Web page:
Globe University misled students about job prospects, lawsuit says
MINNEAPOLIS – Woodbury-based Globe University misled students in its criminal justice programs about their career prospects, Minnesota Attorney General Lori Swanson said in a lawsuit against the for-profit school.
Swanson described a “sales-oriented culture” at the school, which she says aggressively pursued potential students with deceptive claims about jobs they would land and their ability to transfer credits to other schools.
“This school left some people deep in debt with promises that did not materialize,” Swanson said in announcing the lawsuit filed Tuesday in Hennepin County District Court.
In a statement, Globe said claims made in the lawsuit “could not be further from the truth.” It said its recruiters alert students that the criminal justice program does not fulfill requirements to become a police officer in the state. Course catalogs and enrollment agreements include this information; they also urge students to check with other campuses where they might want to transfer credits before enrolling.
“Regrettably, today’s misguided action threatens jobs and quality career-focused education for thousands of Minnesotans,” the statement said.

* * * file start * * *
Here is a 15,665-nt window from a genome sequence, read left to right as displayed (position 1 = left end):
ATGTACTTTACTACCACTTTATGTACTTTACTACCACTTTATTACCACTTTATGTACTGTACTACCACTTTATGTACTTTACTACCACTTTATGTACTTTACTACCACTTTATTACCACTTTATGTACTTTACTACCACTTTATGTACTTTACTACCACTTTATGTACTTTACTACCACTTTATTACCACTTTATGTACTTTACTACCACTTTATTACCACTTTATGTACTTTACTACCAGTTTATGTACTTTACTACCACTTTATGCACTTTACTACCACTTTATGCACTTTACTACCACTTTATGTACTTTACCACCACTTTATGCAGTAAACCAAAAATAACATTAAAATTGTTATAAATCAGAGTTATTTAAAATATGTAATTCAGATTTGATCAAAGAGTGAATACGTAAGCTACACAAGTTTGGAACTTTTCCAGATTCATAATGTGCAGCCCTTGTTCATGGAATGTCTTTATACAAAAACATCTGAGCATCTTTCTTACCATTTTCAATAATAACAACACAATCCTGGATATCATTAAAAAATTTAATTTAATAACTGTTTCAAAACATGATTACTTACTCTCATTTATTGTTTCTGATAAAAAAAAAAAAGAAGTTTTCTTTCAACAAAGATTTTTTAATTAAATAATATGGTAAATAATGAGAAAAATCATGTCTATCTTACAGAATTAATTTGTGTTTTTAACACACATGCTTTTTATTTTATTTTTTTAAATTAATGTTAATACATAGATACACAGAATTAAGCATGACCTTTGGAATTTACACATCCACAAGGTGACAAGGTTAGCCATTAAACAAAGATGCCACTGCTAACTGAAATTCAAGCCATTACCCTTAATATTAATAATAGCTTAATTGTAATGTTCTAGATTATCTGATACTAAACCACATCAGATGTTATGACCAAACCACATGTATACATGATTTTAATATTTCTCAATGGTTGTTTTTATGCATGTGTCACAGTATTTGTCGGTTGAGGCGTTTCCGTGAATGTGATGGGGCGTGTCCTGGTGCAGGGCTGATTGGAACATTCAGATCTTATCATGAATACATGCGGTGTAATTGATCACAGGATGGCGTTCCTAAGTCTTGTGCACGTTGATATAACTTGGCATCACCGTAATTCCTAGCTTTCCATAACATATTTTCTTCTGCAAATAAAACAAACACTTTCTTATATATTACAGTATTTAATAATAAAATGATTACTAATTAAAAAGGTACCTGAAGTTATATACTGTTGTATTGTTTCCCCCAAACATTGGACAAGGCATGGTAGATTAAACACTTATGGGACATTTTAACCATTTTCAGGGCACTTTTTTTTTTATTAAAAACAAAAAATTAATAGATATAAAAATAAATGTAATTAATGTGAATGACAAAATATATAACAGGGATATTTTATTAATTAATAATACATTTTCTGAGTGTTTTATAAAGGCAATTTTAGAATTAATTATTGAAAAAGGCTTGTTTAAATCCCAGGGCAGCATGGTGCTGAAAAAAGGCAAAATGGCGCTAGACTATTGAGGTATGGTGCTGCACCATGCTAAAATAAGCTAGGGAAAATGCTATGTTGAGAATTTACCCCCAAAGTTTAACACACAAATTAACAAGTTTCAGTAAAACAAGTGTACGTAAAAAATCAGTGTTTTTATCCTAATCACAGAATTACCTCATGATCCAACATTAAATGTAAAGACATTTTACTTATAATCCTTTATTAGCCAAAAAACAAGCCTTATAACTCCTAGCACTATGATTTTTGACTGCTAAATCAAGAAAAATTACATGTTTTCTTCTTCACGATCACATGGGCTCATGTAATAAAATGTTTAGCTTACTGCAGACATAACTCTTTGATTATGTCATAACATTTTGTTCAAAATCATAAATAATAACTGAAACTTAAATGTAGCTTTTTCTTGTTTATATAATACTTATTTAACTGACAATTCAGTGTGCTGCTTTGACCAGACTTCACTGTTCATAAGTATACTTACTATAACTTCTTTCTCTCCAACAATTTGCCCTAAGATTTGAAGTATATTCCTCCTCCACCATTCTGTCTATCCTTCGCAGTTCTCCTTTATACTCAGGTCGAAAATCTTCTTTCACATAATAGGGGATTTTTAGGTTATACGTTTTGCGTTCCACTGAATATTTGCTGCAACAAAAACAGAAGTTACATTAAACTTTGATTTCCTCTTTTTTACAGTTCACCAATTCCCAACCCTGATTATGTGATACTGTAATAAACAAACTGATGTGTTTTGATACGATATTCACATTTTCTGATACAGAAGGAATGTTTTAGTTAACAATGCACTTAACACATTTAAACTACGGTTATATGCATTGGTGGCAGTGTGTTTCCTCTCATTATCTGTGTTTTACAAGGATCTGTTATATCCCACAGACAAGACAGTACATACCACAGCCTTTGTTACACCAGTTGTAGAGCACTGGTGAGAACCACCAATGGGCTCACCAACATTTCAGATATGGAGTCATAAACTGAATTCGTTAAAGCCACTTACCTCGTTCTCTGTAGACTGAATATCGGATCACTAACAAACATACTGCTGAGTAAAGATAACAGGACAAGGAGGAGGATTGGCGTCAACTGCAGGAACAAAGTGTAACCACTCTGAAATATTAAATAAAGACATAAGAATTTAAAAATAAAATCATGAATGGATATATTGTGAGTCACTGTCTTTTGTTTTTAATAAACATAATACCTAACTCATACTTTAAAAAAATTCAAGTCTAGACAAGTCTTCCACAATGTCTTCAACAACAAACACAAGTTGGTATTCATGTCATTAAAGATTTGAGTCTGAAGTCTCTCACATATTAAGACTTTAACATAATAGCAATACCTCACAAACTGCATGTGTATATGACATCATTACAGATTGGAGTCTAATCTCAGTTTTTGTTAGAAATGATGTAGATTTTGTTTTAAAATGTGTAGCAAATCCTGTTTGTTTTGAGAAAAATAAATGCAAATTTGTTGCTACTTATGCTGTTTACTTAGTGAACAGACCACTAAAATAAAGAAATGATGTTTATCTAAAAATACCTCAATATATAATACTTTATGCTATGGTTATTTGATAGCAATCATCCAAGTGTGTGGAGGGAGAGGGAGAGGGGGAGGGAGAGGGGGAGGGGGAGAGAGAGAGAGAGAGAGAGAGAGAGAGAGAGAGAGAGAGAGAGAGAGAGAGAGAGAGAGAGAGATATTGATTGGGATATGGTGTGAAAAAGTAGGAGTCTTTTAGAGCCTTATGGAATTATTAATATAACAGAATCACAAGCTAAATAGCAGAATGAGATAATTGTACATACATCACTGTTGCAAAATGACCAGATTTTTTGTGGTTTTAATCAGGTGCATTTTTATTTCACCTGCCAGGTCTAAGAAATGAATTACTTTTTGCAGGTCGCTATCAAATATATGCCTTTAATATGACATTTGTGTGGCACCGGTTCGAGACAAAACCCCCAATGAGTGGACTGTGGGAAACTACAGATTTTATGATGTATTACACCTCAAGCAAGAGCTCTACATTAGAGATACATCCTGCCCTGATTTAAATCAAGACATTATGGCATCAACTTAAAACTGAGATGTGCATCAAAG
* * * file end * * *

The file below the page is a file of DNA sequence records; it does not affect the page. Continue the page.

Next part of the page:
The almost 130-year-old Globe and its sister school, Minnesota School of Business, have seen rapid enrollment growth in recent years. The two schools serve more than 11,000 students on campuses in five states and online.
The school’s Moorhead campus does not offer a criminal justice program. A spokeswoman for the campus declined to comment on the suit and referred questions to the company’s statement.
For-profit institutions of higher education and their marketing practices have become the focus of intense scrutiny in recent years – in Minnesota and nationally. In 2012, a report from a two-year U.S. Senate investigation sharply criticized these colleges’ recruitment tactics and graduation and loan default rates.
Last year, Swanson’s office reached a settlement with Milwaukee-based Herzing University, another for-profit, over its unaccredited medical assistant associate degree.
Swanson pointed to other legal troubles for Globe over the years, including a whistleblower jury verdict last year that awarded a former dean $400,000. The dean, Heidi Weber, said she was fired after raising concerns about Globe’s recruitment practices, among other issues.
“Some of these problems have persisted with this school for a long time,” Swanson said.
Swanson said the university steered students wanting to be police officers into its bachelor’s program, which lacks needed accreditation in Minnesota. It recommended its two-year associate degrees to would-be probation officers, although the state and most counties require at least a bachelor’s degree for such jobs.
The criminal justice degrees at Globe cost $35,100 for the associate degree and $70,200 for the bachelor’s degree. Swanson’s office could not immediately say how many students might have been affected by the practices the lawsuit targets. Swanson said she expects the suit’s scope to expand.